How I found time to be an artist

In progress ... Chirp chirp... Making backgrounds based on intuition
In progress ... Chirp chirp... Making backgrounds based on intuition

In progress … Chirp chirp… Making backgrounds based on intuition ©Kellie Day

I went to dinner with one of my most pizaaz-iest friends last night. Brilliance is so sexy.

I hadn’t seen her in years and our lives had been through divorce, single parenting, wild child stories, several businesses and relationships. And here she was, looking better than ever at 50, surrounded by red paper lanterns in a Main Street sushi dive.

In and out of many conversations, I was telling her about another brilliant friend of mine – an enormously gifted writer who has not found time for her writing – and how I was pushing her to write.

“Why is it so many people tell me they deeply want to explore their passions and creativity, and yet they don’t make it happen?” I posed the question.

And yet I get it, life is busy. As SARK says, “There is always a child who needs something, a cavity that needs to be filled, or laundry that needs to be done.” I get that we have to earn money, and that we are exhausted by the end of the day.

“You paint because you can’t help it”, she said, “Like my boy. He sings and dances because music is in his soul.”

What a lovely way of putting it. Maybe for some, the urge to create is just tipping the scales, and has to be done. Like water, a force that makes its way no matter what. But it also takes Making it happen.

For years I wanted to paint and found myself jealous of other artists. (Jealousy is a wonderful sign that you need to be doing something.) Every time I tried to paint, I hated what I did. And that stopped me even more. Then there was the effort of getting started, which in itself is overwhelming, and well, where to start?

Things tend to have momentum, however, and once started, can take hold, and can be hard to let go of. Habit and yearning are powerful.

Making it happen, for me, came in the form of taking a week-long trip to Mexico to a mixed media workshop. This was not hard. This was not effort. This was following my bliss…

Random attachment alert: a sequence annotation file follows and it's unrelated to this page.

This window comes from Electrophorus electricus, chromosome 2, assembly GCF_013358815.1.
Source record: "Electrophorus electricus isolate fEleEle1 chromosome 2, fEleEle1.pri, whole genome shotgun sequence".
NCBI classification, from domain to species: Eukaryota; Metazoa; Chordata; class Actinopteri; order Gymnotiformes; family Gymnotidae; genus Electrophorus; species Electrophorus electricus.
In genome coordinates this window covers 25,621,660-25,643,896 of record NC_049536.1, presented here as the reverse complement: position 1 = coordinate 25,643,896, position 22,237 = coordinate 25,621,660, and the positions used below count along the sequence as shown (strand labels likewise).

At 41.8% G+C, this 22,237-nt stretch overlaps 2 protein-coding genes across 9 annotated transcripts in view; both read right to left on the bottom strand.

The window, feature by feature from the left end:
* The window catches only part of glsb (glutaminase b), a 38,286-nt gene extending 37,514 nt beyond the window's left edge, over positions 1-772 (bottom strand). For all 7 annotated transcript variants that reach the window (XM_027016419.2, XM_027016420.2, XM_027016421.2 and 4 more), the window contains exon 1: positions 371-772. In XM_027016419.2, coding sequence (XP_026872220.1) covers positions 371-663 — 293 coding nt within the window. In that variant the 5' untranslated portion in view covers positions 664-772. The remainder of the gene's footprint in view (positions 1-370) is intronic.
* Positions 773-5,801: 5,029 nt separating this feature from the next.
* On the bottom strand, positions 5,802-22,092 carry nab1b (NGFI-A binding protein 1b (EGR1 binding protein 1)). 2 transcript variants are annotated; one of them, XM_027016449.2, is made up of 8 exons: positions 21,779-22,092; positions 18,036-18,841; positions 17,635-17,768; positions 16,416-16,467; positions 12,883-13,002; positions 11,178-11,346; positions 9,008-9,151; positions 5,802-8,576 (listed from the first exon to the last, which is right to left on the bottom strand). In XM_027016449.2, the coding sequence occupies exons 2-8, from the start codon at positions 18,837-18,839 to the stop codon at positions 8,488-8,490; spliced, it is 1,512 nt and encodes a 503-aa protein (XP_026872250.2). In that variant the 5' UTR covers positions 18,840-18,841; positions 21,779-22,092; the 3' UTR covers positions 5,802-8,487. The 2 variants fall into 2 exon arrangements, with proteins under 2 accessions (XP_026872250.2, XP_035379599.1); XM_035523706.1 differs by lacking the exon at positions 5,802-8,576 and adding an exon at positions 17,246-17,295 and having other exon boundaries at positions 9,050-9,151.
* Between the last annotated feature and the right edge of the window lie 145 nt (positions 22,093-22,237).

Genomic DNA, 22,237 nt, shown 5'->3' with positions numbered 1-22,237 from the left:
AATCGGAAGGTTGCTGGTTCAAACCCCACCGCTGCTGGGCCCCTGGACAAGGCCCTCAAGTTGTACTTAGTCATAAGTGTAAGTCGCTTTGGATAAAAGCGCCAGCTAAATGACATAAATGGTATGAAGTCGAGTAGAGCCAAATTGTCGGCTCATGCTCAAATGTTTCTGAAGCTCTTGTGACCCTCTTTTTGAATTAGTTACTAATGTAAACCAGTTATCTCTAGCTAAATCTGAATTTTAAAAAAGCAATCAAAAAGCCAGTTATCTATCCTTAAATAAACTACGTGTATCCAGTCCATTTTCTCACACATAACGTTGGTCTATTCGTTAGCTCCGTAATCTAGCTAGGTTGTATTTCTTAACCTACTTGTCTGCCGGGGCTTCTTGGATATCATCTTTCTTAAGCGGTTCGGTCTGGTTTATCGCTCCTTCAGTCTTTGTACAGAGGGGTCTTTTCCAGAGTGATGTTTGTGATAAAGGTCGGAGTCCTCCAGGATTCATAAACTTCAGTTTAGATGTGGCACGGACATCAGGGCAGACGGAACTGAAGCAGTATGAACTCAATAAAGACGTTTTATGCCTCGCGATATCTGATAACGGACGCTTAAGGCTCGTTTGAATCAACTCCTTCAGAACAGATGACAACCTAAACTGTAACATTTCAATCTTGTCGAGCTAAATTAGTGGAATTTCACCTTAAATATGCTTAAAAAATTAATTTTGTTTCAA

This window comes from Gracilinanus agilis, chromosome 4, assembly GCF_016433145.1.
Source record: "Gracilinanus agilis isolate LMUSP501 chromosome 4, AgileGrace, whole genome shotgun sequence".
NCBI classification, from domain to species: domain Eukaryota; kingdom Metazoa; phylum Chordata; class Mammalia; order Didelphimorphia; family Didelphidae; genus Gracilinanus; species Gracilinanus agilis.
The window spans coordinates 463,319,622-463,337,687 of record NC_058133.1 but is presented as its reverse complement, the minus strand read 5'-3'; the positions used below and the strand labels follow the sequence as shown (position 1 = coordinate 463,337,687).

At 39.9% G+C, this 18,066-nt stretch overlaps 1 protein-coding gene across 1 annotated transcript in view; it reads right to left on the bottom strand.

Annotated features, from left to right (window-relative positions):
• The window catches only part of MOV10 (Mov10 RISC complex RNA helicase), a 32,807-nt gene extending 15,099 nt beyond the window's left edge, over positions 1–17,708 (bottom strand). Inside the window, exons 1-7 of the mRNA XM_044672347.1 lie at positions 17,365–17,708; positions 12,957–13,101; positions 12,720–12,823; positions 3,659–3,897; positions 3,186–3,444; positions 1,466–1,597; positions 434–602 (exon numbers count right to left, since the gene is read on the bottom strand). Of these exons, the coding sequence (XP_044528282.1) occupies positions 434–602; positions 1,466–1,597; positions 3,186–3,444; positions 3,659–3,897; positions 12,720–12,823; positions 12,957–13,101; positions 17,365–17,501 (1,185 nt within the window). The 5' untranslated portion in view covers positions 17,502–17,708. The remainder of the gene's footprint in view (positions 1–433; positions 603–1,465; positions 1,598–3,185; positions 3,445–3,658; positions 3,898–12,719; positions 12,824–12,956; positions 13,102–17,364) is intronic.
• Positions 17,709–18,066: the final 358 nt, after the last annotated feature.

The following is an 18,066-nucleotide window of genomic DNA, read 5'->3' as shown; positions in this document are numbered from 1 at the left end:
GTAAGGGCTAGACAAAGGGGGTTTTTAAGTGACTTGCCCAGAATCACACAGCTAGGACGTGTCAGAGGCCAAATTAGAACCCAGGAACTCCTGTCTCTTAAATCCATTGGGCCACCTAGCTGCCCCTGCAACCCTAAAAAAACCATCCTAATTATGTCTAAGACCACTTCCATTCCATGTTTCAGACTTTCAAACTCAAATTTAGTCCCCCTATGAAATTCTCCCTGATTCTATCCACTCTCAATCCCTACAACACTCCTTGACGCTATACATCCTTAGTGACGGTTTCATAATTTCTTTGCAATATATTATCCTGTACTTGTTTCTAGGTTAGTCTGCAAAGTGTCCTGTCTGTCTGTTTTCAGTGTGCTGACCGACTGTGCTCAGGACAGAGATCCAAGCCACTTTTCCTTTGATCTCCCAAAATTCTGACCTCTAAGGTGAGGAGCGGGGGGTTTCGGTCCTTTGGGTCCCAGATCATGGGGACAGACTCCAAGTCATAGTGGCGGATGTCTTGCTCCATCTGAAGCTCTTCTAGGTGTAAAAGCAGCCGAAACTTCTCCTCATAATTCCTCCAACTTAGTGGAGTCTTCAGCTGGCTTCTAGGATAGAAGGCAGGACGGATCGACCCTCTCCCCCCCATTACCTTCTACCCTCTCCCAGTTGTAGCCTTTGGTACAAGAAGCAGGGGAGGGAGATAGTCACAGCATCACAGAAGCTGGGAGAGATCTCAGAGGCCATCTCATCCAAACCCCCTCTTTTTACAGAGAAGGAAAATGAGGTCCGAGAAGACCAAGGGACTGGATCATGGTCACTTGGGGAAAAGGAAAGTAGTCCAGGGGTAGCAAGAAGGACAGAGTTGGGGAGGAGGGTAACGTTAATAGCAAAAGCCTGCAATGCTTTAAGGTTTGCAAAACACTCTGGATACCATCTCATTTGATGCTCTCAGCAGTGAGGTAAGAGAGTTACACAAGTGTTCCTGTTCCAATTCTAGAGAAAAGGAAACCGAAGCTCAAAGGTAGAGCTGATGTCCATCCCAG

From there, the fire was lit. I took my mom’s advice of just painting ten minutes here and there, and small efforts of practicing grew into something irresistible.

“Just paint ten minutes here and there, and you’ll be surprised how much you accomplish over time.” – Mom

My art practice that is so established today, began as a tiny icicle wedged in a crack. With each storm it grew, and with each hot spell it melted. Back and forth until it wedged itself in deeper, and forced its way into me, until it had become a very large part of me. And there was simply no choice anymore. Its momentum had taken hold.

And now, each day of my life, the yearning grows stronger to not waste another moment doing anything that doesn’t make my heart sing. To not do anything other than my true path, which feels like art and creativity. And playing in nature, and loving my son and teaching him he is worthy.

It’s not easy to keep both feet on this path. Bills have to be paid, and I like my comfortable home, and therefore must work my sometimes-uncomfortable day job. But this tiny art trickle took hold, and becomes larger every day, and better every day. And every day, a little more heart singing.


  1. Jackie says:

    Love this Kellie….I needed this today. Xoxo p.s. love your mom’s quote, what a gift you have in a mother!!

    • Kellie Day says:

      Thanks Jackie, I’m so glad. And yes, my mom is such a gift – to have an artist ahead of me, with all that experience, to guide me. I am lucky. xoxo

  2. Kathleen S. says:

    I love this, too. Thank you for sharing so beautifully!

  3. Gina says:

    Thank you for your honest sharing and encouraging words, Kellie. It seems harder these days for me to maintain a regular art practice. I so these little prompts that push me forward!

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